RealTime IT News

Report : Chipmakers to See Double-Digit Growth

After a two-year drought, the semiconductor industry is poised to have one of its best sales seasons, according to a report issued Wednesday.

As part of its Tech Investor Summit, analysts with Gartner said the worldwide semiconductor market is forecast to reach $174 billion in 2003, an 11.7 percent increase over 2002 when revenue totaled $156 billion.

The forecast comes on the heels of what as been a tumultuous year for chipmakers who have suffered from the effects of the war in Iraq, a droopy U.S. dollar, and the SARS epidemic.

The outlook is even better in 2004, as the Stamford, Conn.-based research firm estimates the semiconductor market will reach nearly $210 billion, an increase of more than 20 percent over 2003. That would be the highest level for market demand in the semiconductor industry since it hit $222 billion in 2000.

"The surge in semiconductor sales over the past two quarters has been mainly a supply-driven story," said Jeremey Donovan, research vice president for Gartner's semiconductor research group. "Capacity utilization is marching upward and the quarterly Dataquest Semiconductor Inventory Index (DASI) reveals that semiconductor inventory in the supply chain is near ideal levels. Moreover, on the demand side, there have been encouraging signs of third quarter economic growth that should gradually trickle into improvements in IT spending."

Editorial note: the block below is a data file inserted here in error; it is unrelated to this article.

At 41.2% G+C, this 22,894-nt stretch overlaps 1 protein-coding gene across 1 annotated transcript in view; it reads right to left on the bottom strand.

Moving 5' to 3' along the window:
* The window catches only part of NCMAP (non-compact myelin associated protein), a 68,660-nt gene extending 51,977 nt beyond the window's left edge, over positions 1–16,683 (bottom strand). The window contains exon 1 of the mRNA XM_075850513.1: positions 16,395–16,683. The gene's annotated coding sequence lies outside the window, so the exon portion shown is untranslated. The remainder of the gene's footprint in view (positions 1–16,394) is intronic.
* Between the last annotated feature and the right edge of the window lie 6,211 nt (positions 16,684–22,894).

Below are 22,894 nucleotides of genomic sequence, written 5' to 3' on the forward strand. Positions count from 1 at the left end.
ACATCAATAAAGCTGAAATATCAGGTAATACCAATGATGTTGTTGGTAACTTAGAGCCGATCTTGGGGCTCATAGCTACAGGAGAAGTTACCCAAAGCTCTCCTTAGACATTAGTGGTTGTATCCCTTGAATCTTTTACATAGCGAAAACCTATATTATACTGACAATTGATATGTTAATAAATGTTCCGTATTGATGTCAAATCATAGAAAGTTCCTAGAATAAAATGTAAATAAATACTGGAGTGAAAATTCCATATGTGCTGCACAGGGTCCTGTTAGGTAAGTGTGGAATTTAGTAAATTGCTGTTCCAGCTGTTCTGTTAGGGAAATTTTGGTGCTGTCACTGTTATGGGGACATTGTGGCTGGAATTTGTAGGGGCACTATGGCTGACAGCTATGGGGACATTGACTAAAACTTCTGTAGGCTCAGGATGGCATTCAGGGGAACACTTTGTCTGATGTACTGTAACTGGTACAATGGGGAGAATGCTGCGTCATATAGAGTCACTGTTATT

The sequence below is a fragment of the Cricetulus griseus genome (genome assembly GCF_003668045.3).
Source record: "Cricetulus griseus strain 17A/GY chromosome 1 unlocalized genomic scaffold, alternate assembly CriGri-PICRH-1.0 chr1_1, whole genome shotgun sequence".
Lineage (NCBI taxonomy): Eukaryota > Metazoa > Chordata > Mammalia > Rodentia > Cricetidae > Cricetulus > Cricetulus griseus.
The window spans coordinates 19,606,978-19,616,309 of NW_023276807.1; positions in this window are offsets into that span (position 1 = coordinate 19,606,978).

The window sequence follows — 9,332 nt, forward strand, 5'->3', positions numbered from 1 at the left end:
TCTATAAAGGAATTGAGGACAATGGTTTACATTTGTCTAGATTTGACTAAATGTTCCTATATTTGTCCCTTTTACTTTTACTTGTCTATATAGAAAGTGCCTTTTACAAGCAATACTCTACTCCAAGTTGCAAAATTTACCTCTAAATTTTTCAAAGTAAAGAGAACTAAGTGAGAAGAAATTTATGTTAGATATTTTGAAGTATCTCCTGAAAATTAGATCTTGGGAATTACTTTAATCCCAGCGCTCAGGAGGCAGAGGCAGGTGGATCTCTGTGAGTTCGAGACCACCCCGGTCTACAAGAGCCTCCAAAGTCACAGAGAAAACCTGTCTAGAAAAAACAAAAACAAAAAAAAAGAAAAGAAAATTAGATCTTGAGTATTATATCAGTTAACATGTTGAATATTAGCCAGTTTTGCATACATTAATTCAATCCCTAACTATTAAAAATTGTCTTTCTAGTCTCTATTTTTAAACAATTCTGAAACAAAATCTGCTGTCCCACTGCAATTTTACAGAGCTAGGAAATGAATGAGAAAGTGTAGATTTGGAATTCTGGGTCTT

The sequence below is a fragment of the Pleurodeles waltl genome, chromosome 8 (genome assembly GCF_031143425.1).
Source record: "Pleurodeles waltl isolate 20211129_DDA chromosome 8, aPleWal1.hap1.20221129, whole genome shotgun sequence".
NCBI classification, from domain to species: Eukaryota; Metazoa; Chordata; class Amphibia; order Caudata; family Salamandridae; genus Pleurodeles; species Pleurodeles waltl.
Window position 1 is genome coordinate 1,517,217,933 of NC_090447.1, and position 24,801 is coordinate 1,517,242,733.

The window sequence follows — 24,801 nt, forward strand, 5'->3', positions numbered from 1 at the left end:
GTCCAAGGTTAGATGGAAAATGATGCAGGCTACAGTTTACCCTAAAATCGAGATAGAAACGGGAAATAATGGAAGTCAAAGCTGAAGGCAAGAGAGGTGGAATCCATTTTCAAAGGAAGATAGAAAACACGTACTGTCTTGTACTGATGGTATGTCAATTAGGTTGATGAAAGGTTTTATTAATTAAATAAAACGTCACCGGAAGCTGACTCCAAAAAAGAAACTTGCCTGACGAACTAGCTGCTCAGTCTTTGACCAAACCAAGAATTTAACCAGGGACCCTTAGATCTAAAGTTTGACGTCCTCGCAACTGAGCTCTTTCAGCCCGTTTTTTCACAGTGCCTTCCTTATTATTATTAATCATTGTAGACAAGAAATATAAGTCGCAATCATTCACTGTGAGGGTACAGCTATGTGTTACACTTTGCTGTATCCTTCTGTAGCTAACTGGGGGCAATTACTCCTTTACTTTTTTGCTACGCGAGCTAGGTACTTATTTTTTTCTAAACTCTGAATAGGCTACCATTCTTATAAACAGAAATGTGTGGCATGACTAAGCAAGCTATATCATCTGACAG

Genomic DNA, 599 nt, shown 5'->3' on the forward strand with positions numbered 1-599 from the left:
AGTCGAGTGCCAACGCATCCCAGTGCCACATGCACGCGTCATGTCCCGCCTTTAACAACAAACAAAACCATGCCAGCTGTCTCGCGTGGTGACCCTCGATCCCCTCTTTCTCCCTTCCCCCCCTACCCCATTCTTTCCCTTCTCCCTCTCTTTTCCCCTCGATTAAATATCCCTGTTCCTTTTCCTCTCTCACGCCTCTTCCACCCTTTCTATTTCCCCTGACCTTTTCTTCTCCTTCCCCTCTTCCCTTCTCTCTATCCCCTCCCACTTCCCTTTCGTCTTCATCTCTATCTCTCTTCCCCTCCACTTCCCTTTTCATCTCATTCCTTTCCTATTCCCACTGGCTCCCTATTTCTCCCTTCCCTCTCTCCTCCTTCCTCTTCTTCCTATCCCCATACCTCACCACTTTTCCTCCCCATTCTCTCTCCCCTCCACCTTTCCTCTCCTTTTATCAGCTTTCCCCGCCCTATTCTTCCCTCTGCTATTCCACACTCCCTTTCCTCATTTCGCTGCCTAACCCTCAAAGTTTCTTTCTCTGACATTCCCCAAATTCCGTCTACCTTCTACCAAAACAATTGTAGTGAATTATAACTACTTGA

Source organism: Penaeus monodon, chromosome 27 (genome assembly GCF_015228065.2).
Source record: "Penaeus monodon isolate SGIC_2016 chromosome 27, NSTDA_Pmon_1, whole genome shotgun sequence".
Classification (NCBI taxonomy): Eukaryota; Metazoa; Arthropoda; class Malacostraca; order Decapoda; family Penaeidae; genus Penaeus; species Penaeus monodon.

The estimates are aggressive yet right in line with what industry trade groups have been saying all year. Earlier this month, the Semiconductor Industry Association (SIA) said global sales of semiconductors in 2003 are on par to increase by 15.8 percent to $163 billion. But more importantly, the San Jose, Calif.-based trade group is projecting 2004 revenues to increase by 19.4 percent to $194.6 billion. As part of its forecast for 2003-2006 the SIA said a slight market correction of only 5.8 percent growth to $206.0 billion in sales is anticipated for 2005. The trade group is only anticipating a short correction, however, as it predicts the numbers should start to swing back to 6.6 percent to $219.6 billion in 2006.

Gartner's analysts said that in front-end semiconductor manufacturing, silicon demand is increasing, overall wafer fab utilization now exceeds 80 percent and leading-edge foundry wafer pricing has firmed.

The story is much the same in packaging and assembly. Overall, researchers found these companies are able to use more of their inventories on a monthly basis and leading-edge capacity has tightened as demand grows for advanced packaging solutions.